A local Majorcan friend has told me how he’s fed up with using online services and has reverted to using good old-fashioned face-to-face companies. For instance, he now books all his flights and holidays with a local Soller travel company and buys his insurance plans through an office that he trusts and where he can chat with the manager. It’s the same for banking and I am totally in agreement. Somehow it all seems much easier when you can just pop by your village branch and have a chat with friendly members of staff whose names you know.
Much as I book my easyJet flights for regular trips to London online, I now arrange anything more complicated with Nicky at Ticket in Portals Nous. Aside from having a good laugh with her when I pop by, she has an ability to rustle up flights, best schedules and prices that I could never find online for myself. Furthermore, even when I’ve given her ridiculously complex overseas trips to organise, she’s patiently ploughed through all the hurdles and come up trumps.
I do use Amazon to buy books but there’s still something special about popping by a real bookshop such as Universal in Portals Nous or Come In on Plaza España. One can browse titles and have enlightening discussions about new tomes on the block.
And finally, after kicking my existing large telecommunications provider into touch following terrible customer service, I have opted for the local Soller company. So far the service has been great for fibre optic internet and local mobile signal but the test will come when I try to use data roaming in London.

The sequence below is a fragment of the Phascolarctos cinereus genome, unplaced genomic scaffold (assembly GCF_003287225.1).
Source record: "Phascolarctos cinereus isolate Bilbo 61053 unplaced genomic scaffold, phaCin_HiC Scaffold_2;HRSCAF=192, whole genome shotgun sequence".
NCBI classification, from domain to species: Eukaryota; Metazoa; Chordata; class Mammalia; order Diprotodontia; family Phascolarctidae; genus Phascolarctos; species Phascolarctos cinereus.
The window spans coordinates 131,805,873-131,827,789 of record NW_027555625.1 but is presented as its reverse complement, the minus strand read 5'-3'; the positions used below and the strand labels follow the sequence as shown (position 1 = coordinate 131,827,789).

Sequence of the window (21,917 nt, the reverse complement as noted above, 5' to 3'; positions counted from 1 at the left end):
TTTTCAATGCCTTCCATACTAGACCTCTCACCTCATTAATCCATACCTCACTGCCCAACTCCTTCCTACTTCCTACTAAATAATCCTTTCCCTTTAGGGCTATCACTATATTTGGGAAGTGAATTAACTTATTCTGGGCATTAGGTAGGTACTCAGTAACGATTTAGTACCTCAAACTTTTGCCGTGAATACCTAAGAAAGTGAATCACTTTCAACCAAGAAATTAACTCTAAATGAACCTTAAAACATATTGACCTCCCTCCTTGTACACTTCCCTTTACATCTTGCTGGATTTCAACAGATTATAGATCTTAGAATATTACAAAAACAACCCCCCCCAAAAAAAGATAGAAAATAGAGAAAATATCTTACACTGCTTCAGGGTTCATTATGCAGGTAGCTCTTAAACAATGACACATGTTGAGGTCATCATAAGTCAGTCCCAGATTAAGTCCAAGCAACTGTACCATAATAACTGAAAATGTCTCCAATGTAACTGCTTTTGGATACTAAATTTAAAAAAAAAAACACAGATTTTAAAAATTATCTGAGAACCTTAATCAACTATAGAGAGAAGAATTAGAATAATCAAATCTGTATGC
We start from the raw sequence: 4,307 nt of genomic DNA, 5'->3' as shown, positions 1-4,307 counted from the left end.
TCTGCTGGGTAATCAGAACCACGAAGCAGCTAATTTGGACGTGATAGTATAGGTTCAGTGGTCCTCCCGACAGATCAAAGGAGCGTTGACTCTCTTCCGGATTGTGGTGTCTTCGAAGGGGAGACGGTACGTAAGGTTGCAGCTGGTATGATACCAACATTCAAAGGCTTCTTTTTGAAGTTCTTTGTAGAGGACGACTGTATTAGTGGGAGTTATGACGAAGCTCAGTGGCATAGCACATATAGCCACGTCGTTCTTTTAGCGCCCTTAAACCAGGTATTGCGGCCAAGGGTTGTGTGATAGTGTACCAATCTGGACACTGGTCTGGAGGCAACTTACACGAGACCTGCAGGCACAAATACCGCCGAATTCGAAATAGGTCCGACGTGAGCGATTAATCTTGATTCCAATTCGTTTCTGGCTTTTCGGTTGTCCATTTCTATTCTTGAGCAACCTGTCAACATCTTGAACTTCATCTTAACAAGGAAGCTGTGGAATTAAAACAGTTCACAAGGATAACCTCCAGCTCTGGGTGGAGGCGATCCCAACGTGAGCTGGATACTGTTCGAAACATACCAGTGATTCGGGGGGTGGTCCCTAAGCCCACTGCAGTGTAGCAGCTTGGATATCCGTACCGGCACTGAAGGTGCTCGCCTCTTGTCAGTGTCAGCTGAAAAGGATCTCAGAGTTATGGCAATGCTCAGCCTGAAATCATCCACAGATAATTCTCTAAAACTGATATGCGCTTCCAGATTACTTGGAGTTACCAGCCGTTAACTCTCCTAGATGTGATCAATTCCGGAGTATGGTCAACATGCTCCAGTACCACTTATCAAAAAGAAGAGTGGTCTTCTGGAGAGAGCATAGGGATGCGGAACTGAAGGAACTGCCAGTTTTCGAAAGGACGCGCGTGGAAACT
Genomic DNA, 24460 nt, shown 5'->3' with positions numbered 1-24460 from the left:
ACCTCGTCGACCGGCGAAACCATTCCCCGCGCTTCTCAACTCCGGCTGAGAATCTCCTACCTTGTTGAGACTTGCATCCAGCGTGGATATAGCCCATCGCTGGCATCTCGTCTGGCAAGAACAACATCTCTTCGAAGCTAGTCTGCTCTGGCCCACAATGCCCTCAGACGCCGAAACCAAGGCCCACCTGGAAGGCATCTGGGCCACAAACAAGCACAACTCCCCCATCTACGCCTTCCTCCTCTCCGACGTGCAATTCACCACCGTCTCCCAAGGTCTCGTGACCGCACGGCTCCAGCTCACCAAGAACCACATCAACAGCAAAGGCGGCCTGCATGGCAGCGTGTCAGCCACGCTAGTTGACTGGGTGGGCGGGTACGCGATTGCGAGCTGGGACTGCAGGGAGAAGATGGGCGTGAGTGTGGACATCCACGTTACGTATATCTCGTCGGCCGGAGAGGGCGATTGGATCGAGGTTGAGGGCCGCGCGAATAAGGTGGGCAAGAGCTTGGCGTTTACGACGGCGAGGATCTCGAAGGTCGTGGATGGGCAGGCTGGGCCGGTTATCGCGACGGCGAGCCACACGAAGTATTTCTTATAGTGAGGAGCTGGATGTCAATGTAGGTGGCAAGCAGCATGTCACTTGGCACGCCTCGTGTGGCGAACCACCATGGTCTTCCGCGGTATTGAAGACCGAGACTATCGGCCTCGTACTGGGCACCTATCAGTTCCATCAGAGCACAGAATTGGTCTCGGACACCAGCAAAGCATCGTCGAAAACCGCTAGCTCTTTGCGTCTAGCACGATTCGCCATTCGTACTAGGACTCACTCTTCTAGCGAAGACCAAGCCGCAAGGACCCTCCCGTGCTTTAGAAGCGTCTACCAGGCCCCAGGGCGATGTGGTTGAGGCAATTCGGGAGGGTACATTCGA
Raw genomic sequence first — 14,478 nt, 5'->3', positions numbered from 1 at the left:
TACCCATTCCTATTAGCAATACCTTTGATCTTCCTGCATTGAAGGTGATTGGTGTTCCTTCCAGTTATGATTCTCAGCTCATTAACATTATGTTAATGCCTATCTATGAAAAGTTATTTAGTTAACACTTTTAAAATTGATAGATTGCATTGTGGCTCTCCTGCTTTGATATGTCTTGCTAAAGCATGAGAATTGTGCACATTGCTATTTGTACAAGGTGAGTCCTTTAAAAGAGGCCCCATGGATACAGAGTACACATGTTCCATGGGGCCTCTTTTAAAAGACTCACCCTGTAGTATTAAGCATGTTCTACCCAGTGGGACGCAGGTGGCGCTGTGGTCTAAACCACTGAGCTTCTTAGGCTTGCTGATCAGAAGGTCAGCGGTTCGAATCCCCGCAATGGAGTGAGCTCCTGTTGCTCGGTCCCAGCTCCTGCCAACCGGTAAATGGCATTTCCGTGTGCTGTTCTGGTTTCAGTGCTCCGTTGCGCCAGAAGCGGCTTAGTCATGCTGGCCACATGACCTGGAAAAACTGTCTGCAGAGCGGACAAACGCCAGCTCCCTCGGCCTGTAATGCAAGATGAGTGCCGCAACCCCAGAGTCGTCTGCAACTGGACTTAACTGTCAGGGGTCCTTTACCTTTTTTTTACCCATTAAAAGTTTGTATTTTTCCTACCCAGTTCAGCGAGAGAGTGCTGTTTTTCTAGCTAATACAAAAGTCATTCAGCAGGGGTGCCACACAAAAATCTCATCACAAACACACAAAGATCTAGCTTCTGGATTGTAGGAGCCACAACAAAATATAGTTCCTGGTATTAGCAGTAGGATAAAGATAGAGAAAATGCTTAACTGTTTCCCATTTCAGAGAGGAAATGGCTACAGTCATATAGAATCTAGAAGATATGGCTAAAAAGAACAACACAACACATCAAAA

Staying local and enjoying personal service has so much going for it. For all the delights of the modern age, it’s hard to beat human interaction.
The Mallorca Files
I managed to catch the first episode of The Mallorca Files, the much-heralded new BBC daytime crime series set in Majorca. It certainly isn’t a spine-tingler but that would be a mistake when showing at 2pm in the UK. It was a good fun romp with a few loose ends and some entertaining and bizarre characters (the two female police chiefs in London and Majorca respectively are both barking) and the light-heartedness and sunny scenery of the programme will offer warmth on a cold winter’s day. I quite enjoyed the seventies clunky vibe with music that combined Hawaii Five O, Bond and Miami Vice. I kept expecting to see Don Johnson leap from his Ferrari Daytona Spyder but it wasn’t to be. All the same, it was warming and cheery stuff for a rainy afternoon.
Soon I shall be back in London for media interviews about my new novel, The Devil’s Horn. By sheer chance I will arrive during the week of the General Election and I have mixed feelings about it. On the big night I shall thankfully be attending the Child Bereavement UK Carol Concert but have been persuaded by a close chum – a former political editor of BBC Newsnight - to debunk to her home to pour over the election results as they emerge. Her partner is also a former political journalist and I imagine our group will be mostly media types so heaven knows how things will pan out. Apparently copious alcohol is likely to be on the agenda to steady the nerves but I’m planning on scarpering home before things get bleak and desperate. A minicab will be booked to arrive well before midnight: well that’s the plan!
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